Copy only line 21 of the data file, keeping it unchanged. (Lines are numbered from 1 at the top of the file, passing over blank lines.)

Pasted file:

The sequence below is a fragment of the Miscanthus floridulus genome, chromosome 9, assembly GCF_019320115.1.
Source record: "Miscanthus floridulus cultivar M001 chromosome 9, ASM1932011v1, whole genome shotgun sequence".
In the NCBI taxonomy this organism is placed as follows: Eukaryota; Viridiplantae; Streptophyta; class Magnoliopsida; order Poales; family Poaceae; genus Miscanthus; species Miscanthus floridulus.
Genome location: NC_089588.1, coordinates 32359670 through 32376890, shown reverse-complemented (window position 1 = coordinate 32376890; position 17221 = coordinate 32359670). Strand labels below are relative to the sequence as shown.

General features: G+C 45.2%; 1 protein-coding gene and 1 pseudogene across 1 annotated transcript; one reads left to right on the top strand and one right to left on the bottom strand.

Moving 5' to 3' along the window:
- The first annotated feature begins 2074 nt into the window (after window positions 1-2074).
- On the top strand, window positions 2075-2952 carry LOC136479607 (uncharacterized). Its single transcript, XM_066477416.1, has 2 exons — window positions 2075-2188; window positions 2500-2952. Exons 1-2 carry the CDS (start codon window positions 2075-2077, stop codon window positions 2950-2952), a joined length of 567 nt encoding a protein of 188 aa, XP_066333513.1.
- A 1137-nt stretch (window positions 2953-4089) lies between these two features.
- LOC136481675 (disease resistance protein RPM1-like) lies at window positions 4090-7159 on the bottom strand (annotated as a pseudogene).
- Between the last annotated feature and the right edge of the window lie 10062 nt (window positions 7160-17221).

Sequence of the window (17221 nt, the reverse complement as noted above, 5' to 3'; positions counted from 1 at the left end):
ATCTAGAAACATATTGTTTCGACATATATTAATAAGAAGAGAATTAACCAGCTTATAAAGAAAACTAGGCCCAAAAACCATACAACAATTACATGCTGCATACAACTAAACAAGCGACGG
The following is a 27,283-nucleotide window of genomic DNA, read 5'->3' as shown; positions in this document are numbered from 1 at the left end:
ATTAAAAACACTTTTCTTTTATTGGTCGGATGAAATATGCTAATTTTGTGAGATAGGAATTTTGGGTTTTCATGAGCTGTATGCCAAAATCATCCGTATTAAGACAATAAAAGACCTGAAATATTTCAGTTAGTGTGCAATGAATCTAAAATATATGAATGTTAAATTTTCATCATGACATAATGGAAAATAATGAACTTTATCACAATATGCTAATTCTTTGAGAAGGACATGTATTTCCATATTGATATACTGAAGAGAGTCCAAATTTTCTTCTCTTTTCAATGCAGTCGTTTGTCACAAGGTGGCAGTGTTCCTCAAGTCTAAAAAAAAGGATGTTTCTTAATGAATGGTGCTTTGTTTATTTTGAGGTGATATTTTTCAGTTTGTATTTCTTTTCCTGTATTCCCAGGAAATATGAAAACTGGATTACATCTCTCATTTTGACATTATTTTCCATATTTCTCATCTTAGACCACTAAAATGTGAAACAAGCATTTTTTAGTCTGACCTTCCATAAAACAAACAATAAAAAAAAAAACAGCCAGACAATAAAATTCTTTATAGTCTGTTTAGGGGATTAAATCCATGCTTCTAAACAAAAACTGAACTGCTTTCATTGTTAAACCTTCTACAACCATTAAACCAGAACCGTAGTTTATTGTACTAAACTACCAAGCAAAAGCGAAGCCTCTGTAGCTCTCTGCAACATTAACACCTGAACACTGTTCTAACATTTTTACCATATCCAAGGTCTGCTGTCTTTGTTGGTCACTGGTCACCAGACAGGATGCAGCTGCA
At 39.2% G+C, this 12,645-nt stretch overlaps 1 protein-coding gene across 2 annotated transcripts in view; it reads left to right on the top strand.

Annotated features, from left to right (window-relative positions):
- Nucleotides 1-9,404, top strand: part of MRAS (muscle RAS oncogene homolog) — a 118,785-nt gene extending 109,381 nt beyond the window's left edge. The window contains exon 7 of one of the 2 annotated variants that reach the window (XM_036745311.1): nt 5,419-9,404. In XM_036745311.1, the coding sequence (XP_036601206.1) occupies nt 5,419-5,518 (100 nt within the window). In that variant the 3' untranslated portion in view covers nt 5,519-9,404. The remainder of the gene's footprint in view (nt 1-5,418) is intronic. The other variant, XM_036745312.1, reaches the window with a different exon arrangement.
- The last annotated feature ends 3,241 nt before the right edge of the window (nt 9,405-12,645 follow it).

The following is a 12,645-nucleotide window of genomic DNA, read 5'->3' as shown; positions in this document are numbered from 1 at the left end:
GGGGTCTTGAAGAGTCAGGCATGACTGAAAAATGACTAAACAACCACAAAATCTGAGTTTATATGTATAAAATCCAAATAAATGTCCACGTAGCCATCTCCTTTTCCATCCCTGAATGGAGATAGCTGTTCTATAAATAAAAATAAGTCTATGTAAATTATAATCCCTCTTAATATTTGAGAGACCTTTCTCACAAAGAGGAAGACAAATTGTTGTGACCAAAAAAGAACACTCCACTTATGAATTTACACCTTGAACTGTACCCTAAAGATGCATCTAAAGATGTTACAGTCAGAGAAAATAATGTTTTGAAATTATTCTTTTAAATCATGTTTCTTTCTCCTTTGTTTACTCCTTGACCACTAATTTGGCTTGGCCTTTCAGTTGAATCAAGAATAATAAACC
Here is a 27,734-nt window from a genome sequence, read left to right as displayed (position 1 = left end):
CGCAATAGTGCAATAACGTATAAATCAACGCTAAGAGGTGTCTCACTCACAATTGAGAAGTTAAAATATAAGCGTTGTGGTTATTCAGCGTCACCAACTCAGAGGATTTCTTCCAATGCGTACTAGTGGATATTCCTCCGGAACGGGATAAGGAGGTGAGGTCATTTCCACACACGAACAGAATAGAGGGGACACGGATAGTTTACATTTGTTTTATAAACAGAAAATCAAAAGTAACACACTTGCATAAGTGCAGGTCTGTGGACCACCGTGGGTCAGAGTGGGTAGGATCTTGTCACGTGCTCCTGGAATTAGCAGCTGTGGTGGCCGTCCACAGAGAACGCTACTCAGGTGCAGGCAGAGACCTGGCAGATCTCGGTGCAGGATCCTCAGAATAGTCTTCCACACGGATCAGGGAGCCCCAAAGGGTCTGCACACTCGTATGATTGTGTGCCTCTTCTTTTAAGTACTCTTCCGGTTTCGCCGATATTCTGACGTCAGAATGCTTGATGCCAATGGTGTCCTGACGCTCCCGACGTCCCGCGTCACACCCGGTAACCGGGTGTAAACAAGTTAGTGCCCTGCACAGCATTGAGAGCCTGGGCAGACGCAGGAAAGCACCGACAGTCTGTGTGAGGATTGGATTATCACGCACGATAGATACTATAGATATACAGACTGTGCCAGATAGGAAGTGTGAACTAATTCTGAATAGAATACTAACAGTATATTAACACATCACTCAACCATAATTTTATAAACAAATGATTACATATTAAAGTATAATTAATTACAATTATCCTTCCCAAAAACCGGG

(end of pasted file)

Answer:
GGGGTCTTGAAGAGTCAGGCATGACTGAAAAATGACTAAACAACCACAAAATCTGAGTTTATATGTATAAAATCCAAATAAATGTCCACGTAGCCATCTCCTTTTCCATCCCTGAATGGAGATAGCTGTTCTATAAATAAAAATAAGTCTATGTAAATTATAATCCCTCTTAATATTTGAGAGACCTTTCTCACAAAGAGGAAGACAAATTGTTGTGACCAAAAAAGAACACTCCACTTATGAATTTACACCTTGAACTGTACCCTAAAGATGCATCTAAAGATGTTACAGTCAGAGAAAATAATGTTTTGAAATTATTCTTTTAAATCATGTTTCTTTCTCCTTTGTTTACTCCTTGACCACTAATTTGGCTTGGCCTTTCAGTTGAATCAAGAATAATAAACC